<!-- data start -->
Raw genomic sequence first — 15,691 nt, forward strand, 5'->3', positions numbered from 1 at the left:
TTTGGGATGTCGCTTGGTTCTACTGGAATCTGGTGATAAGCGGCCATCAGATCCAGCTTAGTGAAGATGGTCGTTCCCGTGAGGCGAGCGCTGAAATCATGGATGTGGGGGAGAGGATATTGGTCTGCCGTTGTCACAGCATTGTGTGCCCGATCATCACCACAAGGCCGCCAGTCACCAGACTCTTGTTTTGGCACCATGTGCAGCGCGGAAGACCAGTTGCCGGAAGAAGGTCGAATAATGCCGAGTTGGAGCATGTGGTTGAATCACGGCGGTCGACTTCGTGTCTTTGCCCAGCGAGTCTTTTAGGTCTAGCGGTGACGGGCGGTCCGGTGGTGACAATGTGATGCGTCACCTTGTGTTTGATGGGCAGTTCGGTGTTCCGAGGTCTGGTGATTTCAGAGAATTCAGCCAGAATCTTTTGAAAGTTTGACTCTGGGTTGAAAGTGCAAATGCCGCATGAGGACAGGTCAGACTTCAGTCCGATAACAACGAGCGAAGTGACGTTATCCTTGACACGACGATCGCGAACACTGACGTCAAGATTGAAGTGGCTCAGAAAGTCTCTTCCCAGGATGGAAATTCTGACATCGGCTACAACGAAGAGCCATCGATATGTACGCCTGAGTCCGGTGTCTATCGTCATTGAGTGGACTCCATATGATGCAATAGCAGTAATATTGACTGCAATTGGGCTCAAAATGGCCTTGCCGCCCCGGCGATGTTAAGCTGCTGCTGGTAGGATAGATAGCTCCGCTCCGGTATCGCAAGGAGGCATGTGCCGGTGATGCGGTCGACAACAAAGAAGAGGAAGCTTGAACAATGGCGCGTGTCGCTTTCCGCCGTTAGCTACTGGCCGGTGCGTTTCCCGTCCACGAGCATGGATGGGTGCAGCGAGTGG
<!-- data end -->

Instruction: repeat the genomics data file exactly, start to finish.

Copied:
Raw genomic sequence first — 15,691 nt, forward strand, 5'->3', positions numbered from 1 at the left:
TTTGGGATGTCGCTTGGTTCTACTGGAATCTGGTGATAAGCGGCCATCAGATCCAGCTTAGTGAAGATGGTCGTTCCCGTGAGGCGAGCGCTGAAATCATGGATGTGGGGGAGAGGATATTGGTCTGCCGTTGTCACAGCATTGTGTGCCCGATCATCACCACAAGGCCGCCAGTCACCAGACTCTTGTTTTGGCACCATGTGCAGCGCGGAAGACCAGTTGCCGGAAGAAGGTCGAATAATGCCGAGTTGGAGCATGTGGTTGAATCACGGCGGTCGACTTCGTGTCTTTGCCCAGCGAGTCTTTTAGGTCTAGCGGTGACGGGCGGTCCGGTGGTGACAATGTGATGCGTCACCTTGTGTTTGATGGGCAGTTCGGTGTTCCGAGGTCTGGTGATTTCAGAGAATTCAGCCAGAATCTTTTGAAAGTTTGACTCTGGGTTGAAAGTGCAAATGCCGCATGAGGACAGGTCAGACTTCAGTCCGATAACAACGAGCGAAGTGACGTTATCCTTGACACGACGATCGCGAACACTGACGTCAAGATTGAAGTGGCTCAGAAAGTCTCTTCCCAGGATGGAAATTCTGACATCGGCTACAACGAAGAGCCATCGATATGTACGCCTGAGTCCGGTGTCTATCGTCATTGAGTGGACTCCATATGATGCAATAGCAGTAATATTGACTGCAATTGGGCTCAAAATGGCCTTGCCGCCCCGGCGATGTTAAGCTGCTGCTGGTAGGATAGATAGCTCCGCTCCGGTATCGCAAGGAGGCATGTGCCGGTGATGCGGTCGACAACAAAGAAGAGGAAGCTTGAACAATGGCGCGTGTCGCTTTCCGCCGTTAGCTACTGGCCGGTGCGTTTCCCGTCCACGAGCATGGATGGGTGCAGCGAGTGG